REVIEW: Wolf Children (2012)

A single mother struggles as she raises her growing children, who happen to be half-werewolf.

By Raymond Arcega
Last updated on

Wolf Children

Original title: おおかみこどもの雨と雪
Year: 2012
Country: Japan
Language: Japanese
Genres: Animation, Fantasy, Drama, Slice of Life
Director: Hosoda Mamoru

Hana (Miyazaki Aoi) was a normal student at a university in Tokyo, but then her life gets turned upside down when she falls in love with a werewolf. They have two children, Yuki and Ame. But on the day that Ame was born, the father gets killed while hunting for the children.


The three are forced to live on their own, but with Yuki and Ame’s ability to change back and forth from human to wolf, Hana tries to live as secretly as possible. In an effort to live away from curious neighbors, Hana moves the family to the countryside. Growing up close to nature, it is in their new home that the kids must decide if they want to live as humans, or live as wolves.

Keeping with the pattern of centering on human relationships in his stories, director Hosoda Mamoru delivers another fantastic masterpiece. The relationship in focus in Wolf Children is the one between a mother and her children, exploring the troubles and the decisions she has to face as they grow up. The story is given fantastical seasoning, bestowing upon Hana two kids who can transform freely from human to wolf.

The first act is a cute tale of romance between a werewolf – who casts himself as an outsider because of his bloodline – and Hana – a young girl who smiles no matter how difficult the situation. The story is told very maturely; much different than how recent young adult novels would depict a romance between human and beast.


The second act bleeds cuteness. We get to see the titular children grow, going through many of the experiences regular children do, like eating something one isn’t supposed to eat, but made extraordinary because of Hana’s need to keep their heritage in secret. We even see Hana grow as a mother, as she pretty much learns how to do everything on the fly. It is a montage of cuteness and giggles, as the animation captures the characters’ movements so realistically and adorably.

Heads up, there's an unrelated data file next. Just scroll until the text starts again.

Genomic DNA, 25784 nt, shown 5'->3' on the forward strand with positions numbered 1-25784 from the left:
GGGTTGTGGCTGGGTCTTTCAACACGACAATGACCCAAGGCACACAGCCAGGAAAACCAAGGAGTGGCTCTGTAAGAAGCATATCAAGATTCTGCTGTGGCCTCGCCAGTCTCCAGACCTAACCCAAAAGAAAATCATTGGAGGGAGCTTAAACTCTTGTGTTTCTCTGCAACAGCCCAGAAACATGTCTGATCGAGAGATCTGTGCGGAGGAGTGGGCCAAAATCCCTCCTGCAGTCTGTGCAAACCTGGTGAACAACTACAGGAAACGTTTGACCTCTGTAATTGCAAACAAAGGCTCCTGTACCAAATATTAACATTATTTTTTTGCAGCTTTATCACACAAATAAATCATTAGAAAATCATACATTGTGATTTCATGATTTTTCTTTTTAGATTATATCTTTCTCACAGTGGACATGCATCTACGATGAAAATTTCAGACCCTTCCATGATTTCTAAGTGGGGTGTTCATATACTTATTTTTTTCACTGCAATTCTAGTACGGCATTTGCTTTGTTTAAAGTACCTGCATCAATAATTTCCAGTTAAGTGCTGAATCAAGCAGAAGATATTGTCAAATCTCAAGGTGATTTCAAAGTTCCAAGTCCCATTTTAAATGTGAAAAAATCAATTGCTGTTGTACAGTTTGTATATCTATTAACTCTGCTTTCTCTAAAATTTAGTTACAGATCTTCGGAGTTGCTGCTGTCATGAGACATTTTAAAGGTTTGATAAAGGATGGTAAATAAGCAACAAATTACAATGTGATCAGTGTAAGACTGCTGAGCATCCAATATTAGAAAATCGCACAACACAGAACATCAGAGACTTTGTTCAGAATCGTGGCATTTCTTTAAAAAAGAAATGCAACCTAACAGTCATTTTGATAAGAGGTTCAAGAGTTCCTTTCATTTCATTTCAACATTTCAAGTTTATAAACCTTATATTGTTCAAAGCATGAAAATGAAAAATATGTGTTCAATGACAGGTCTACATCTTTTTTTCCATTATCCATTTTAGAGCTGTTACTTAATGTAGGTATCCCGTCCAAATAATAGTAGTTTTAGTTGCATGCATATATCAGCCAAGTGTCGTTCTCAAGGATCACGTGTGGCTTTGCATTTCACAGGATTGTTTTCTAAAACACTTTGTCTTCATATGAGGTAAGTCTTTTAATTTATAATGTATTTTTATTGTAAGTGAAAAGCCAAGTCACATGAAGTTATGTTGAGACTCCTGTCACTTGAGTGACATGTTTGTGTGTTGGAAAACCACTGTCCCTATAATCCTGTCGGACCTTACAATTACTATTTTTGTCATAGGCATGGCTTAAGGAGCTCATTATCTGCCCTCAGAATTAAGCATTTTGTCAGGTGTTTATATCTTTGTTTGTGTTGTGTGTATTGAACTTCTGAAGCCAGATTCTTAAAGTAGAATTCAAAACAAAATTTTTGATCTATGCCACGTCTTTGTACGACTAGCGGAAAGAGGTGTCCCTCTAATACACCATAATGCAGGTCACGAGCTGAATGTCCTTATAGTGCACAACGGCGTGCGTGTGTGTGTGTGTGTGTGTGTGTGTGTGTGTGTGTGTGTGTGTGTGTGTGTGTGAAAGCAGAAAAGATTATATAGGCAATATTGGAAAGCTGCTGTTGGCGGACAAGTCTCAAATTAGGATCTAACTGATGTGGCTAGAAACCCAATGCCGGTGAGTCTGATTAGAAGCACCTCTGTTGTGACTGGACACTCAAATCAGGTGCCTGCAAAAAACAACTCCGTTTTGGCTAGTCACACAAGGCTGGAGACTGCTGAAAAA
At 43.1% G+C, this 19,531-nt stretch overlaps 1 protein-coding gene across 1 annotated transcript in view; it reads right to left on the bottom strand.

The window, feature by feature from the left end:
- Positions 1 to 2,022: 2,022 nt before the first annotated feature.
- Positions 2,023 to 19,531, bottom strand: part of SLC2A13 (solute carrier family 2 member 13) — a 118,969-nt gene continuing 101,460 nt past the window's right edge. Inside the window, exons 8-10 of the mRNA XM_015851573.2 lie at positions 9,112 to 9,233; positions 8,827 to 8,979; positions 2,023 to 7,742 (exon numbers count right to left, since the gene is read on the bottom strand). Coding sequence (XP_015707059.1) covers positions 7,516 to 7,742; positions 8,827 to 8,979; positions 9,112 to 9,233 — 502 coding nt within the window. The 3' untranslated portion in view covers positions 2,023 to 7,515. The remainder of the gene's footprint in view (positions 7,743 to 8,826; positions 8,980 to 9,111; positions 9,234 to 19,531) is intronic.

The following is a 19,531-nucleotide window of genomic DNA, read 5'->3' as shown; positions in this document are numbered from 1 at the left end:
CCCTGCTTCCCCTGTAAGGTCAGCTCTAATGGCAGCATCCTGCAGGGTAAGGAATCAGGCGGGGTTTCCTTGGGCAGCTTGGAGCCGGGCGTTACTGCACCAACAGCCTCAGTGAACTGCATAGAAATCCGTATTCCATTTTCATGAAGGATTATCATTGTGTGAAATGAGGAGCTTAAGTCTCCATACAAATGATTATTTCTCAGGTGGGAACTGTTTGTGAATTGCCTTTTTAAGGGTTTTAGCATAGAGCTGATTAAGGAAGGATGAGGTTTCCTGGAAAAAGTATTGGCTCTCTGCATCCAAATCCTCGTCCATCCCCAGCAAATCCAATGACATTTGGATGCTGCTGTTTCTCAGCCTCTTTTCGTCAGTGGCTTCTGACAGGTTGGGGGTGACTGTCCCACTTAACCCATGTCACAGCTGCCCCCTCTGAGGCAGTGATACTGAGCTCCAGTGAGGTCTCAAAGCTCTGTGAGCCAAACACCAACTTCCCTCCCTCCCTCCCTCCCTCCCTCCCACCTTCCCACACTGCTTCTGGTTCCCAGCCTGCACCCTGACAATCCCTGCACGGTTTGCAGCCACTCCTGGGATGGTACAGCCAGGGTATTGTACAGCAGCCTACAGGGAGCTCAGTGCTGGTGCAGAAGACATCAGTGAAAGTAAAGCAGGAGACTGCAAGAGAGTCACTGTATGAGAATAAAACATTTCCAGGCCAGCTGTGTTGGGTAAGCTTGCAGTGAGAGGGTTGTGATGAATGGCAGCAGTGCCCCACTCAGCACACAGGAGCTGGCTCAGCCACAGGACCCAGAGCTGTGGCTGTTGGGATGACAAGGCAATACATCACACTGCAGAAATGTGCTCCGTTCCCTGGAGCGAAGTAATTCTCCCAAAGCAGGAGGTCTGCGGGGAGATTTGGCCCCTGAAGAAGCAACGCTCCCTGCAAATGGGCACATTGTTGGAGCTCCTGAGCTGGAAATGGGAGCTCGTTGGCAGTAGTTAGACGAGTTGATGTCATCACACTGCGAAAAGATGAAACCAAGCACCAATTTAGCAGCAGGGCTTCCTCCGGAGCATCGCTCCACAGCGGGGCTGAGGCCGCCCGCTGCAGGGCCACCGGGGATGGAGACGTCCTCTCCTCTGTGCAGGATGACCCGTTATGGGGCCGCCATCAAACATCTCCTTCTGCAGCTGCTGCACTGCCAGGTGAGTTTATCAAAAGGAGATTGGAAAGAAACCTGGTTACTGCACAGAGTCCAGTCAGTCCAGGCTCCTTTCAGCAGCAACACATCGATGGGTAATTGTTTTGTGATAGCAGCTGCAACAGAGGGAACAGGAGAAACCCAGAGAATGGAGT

The third and final act baton passes the primary narrative over to the children, as they live life as elementary school students. They start to become aware of the choices they have to make, and the sacrifices that come with whatever they decide. The story becomes a real tearjerker, being able to captivate with its realistic human drama and strong central characters.


What makes the human drama in Hosoda’s films so strong is his way of letting his characters find inner strength, overcoming obstacles set in their way. With that, Hana is by far the strongest character in Wolf Children. Not being able to console with the kids’ late father for advice, or anyone else for that matter, she commits to figuring out how to raise two half-werewolf children. Times get hard, to the point which it would break most people, but she perseveres on while smiling.

Hosoda’s films all have strong characters, and Hana, Yuki, and Ame are ones that fit that bill. They are likable and sympathetic with great character development, enhanced by the film’s clever cinematography as it captures them growing up.


However, if you’re looking for a Hosoda piece on the same level of epicness as Summer Wars, you might be disappointed in Wolf Children, as it isn’t an action film. But, what it lacks in action, it more than makes up with its strong characters and story. Definitely watch with a box of tissues nearby.

Watch this film…

…to experience captivating human drama, and to watch adorable kids as they grow up.

About the Author

Raymond Arcega


Follow Ray on Twitter and chat with a fellow cinema nut. He also tweets about tokusatsu, assorted geekery, and life and adventures in Japanland.